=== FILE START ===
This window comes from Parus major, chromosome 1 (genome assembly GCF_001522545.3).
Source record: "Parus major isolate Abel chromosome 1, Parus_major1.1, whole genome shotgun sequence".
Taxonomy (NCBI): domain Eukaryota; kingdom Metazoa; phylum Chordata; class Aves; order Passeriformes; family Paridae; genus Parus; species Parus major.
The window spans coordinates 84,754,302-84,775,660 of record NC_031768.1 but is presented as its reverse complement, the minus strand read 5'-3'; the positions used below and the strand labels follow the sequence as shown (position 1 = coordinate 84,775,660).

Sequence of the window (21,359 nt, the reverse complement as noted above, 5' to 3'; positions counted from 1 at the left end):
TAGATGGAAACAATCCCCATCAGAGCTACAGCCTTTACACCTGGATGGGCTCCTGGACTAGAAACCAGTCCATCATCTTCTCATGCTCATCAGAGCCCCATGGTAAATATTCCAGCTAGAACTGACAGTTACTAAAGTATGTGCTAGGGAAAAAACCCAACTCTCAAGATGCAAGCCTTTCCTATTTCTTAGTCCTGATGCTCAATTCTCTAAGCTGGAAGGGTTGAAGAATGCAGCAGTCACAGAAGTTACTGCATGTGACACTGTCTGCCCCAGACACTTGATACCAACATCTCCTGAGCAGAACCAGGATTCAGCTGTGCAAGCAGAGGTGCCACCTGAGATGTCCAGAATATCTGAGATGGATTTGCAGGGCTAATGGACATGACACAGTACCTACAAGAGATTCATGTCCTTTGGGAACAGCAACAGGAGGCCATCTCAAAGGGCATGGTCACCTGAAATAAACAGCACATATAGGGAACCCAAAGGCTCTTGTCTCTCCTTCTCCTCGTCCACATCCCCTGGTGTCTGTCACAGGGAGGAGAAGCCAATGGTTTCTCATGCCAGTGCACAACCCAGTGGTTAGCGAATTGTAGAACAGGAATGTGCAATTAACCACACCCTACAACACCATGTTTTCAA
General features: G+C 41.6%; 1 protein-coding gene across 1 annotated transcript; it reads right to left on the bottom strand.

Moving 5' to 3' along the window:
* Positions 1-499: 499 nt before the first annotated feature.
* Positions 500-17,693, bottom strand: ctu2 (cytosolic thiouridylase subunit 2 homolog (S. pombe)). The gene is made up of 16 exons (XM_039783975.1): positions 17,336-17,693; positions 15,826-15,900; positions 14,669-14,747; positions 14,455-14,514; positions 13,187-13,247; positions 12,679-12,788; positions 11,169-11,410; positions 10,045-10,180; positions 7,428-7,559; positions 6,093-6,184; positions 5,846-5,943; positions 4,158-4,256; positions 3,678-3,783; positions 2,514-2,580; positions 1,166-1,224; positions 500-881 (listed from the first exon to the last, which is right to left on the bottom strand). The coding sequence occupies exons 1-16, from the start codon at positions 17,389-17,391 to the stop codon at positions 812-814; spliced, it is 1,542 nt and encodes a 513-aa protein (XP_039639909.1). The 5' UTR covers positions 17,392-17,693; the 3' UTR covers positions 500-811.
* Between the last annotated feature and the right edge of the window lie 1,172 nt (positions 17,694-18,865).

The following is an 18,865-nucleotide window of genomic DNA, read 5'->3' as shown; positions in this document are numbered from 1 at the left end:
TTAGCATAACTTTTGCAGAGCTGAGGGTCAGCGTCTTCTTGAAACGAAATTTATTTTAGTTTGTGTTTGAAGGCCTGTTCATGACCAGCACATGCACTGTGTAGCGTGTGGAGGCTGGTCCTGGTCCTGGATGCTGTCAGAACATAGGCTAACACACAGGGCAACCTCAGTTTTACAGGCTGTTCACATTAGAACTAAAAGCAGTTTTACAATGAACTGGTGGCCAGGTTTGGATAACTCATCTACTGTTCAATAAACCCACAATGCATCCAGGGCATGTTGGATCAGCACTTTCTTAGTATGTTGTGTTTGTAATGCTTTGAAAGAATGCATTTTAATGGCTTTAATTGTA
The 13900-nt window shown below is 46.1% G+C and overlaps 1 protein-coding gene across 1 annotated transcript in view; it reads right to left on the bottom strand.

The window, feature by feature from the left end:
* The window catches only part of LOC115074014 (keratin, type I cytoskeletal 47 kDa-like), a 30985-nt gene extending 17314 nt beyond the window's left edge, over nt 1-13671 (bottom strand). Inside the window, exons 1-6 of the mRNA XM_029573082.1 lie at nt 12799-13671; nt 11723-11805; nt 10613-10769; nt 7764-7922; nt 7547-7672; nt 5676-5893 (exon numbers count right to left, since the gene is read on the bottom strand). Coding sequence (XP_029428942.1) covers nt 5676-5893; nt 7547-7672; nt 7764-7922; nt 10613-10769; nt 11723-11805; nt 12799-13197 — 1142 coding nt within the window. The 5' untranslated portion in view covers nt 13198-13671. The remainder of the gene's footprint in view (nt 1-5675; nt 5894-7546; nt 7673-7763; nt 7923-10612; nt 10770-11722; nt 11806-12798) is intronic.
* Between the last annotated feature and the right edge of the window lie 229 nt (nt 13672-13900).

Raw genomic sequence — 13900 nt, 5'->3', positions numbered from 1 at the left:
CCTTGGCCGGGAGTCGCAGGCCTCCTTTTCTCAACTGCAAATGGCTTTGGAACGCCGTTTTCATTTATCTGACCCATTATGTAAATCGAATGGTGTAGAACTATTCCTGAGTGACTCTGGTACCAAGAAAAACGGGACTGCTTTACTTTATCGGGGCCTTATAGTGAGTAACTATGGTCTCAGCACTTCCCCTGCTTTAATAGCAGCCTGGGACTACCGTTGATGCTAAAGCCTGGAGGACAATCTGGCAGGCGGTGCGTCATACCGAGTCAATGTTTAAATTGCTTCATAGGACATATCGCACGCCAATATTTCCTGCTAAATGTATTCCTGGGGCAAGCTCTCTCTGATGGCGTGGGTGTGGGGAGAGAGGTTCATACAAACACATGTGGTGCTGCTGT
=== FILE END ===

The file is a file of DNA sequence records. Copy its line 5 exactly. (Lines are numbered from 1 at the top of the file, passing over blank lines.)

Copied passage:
Sequence of the window (21,359 nt, the reverse complement as noted above, 5' to 3'; positions counted from 1 at the left end):